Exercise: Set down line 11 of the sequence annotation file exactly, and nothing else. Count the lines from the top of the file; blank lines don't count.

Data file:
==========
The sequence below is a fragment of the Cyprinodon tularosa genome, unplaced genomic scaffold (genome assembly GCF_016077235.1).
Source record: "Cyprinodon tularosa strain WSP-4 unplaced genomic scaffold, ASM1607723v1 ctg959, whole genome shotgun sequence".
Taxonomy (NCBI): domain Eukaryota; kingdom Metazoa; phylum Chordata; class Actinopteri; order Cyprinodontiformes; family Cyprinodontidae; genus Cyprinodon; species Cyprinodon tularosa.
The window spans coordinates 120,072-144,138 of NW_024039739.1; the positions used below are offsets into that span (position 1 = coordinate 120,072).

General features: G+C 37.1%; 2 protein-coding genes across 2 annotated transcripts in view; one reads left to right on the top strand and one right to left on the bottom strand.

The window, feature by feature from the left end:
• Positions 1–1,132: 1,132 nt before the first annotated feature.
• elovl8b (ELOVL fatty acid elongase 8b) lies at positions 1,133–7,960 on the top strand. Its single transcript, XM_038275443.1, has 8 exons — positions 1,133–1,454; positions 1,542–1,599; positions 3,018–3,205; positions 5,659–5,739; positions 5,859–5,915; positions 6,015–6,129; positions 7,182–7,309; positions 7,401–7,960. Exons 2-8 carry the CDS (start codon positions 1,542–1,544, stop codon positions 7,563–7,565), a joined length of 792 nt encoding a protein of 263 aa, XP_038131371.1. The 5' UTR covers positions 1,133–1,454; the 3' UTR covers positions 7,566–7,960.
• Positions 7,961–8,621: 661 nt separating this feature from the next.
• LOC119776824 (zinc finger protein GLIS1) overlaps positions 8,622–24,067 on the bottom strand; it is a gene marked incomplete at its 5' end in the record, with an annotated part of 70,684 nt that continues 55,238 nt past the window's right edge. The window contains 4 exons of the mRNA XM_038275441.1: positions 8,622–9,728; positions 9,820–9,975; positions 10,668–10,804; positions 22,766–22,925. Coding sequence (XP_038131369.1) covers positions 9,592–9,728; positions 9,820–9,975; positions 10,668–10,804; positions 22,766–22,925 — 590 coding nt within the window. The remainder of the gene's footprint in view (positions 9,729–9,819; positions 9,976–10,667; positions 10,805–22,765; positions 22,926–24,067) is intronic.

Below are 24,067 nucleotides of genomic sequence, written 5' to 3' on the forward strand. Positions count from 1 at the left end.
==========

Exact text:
Below are 24,067 nucleotides of genomic sequence, written 5' to 3' on the forward strand. Positions count from 1 at the left end.